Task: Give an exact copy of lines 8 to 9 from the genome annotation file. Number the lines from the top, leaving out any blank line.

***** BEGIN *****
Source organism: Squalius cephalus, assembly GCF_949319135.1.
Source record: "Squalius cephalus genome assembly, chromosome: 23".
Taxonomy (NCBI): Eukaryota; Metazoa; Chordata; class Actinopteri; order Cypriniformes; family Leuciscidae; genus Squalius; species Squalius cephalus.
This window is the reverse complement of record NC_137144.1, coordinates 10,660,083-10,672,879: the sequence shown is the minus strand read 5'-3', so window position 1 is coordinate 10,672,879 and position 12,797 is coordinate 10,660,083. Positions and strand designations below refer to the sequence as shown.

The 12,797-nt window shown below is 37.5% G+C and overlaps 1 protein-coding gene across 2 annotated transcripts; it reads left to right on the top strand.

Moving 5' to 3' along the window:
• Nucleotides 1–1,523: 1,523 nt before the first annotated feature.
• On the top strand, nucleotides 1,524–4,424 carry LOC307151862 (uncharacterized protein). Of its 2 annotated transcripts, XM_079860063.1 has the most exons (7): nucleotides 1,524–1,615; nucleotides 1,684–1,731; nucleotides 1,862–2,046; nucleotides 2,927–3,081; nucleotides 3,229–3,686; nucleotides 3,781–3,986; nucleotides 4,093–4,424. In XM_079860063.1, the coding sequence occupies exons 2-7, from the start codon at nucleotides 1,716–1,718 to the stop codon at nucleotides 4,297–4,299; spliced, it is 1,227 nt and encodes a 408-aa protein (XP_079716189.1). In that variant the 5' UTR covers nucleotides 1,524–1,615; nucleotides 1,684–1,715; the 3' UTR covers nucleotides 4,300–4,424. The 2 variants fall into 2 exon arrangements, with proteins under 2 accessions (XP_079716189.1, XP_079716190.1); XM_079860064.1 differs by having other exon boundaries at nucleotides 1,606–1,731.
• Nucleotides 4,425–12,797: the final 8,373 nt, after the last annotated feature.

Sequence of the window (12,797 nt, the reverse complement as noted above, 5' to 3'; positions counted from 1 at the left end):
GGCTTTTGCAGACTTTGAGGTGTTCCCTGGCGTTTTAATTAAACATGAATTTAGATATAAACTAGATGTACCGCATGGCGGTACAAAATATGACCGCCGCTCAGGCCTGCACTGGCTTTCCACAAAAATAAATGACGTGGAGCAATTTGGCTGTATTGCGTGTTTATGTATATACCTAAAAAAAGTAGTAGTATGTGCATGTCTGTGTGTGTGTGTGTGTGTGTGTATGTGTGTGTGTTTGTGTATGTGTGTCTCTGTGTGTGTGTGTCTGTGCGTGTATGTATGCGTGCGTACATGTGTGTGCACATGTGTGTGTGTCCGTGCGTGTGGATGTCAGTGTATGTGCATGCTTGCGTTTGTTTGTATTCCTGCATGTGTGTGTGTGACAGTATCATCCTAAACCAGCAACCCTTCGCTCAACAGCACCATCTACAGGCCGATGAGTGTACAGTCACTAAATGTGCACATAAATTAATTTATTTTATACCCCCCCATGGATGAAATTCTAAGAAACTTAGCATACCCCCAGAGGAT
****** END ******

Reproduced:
• On the top strand, nucleotides 1,524–4,424 carry LOC307151862 (uncharacterized protein). Of its 2 annotated transcripts, XM_079860063.1 has the most exons (7): nucleotides 1,524–1,615; nucleotides 1,684–1,731; nucleotides 1,862–2,046; nucleotides 2,927–3,081; nucleotides 3,229–3,686; nucleotides 3,781–3,986; nucleotides 4,093–4,424. In XM_079860063.1, the coding sequence occupies exons 2-7, from the start codon at nucleotides 1,716–1,718 to the stop codon at nucleotides 4,297–4,299; spliced, it is 1,227 nt and encodes a 408-aa protein (XP_079716189.1). In that variant the 5' UTR covers nucleotides 1,524–1,615; nucleotides 1,684–1,715; the 3' UTR covers nucleotides 4,300–4,424. The 2 variants fall into 2 exon arrangements, with proteins under 2 accessions (XP_079716189.1, XP_079716190.1); XM_079860064.1 differs by having other exon boundaries at nucleotides 1,606–1,731.
• Nucleotides 4,425–12,797: the final 8,373 nt, after the last annotated feature.